Well, it's been a great vacation, but it's now over alas, and I am back from puffin-land (where I actually didn't see any puffins, but that's another story). Many thanks to Graham for taking over the reigns in my absence; his ability to write long, substantive posts far exceeds mine, and he clearly needs to start a blog of his own !
One of the things that foreign travel (especially to Europe) does is that when you return, you find yourself asking questions like "Why can't wine and beer be served at any cafeI visit?", "Why can't I just ask for a cup of coffee and know that I'm getting a nice thick espresso", "What's so bad about universal health-care coverage" (ok well, maybe not that last one)
My epiphany was a realization of how good some of the BBC shows (especially the nature programs) really are (and in case you were wondering, these shows were watched in a 30 minute window before going to bed :)). Returning the the US of A, and scouring my PBS guide for similar fare, I realized that the pickings were quite sparse in comparison. I did find this particular series interesting though: a four part series on the basics of probability and statistics, which addresses nicely some of the issues raised by Graham's post on probability. Alas, at least in Philadelphia, it's playing at 1 am, which is not very useful unless you're an insomniac or have TiVo. I fall into both categories, so a review might be forthcoming if I can shake off this post-vacation ennui.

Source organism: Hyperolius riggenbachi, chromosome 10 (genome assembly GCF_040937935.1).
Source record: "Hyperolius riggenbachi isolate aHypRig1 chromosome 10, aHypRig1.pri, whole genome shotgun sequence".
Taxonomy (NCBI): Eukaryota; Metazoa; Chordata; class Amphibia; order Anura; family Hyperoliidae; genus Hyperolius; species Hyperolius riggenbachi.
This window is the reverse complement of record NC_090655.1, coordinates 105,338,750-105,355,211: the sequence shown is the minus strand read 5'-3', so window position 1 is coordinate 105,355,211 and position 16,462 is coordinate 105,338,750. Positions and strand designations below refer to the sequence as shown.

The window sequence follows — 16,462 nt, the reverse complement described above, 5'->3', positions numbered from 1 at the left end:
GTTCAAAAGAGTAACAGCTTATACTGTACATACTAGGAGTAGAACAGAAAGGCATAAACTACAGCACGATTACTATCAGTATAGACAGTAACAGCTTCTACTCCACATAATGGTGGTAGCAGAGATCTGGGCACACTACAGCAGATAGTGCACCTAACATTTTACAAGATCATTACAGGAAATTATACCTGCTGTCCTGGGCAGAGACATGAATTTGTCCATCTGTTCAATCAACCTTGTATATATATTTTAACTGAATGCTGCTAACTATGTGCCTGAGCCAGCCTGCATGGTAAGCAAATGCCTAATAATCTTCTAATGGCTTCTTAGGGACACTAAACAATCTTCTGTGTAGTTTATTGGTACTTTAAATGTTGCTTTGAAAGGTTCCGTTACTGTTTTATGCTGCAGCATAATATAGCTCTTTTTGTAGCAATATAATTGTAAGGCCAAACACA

p.s I was on a ferry boat up in Scotland, and saw at least two people working their way through a Sudoku book.
p.p.s On a side note, what is it with the British and quiz shows ? I didn't realize where the Indian fascination with quiz shows came from, and now it all makes sense. There are radio quiz shows where I could barely answer 1% of the questions, and the contestants answer even before the quizmaster has finished his question. I am quite impressed.
p.p.p.s Further signs of the imminent demise of the American empire: A brief blurb for the American spelling bee presents the contestants as brilliant and studious whizkids: in the US, the spelling bee is covered on ESPN and there is a thinly disguised disgust at the (mostly Indian-American, 5 of the last 7!!) "nerds" who win.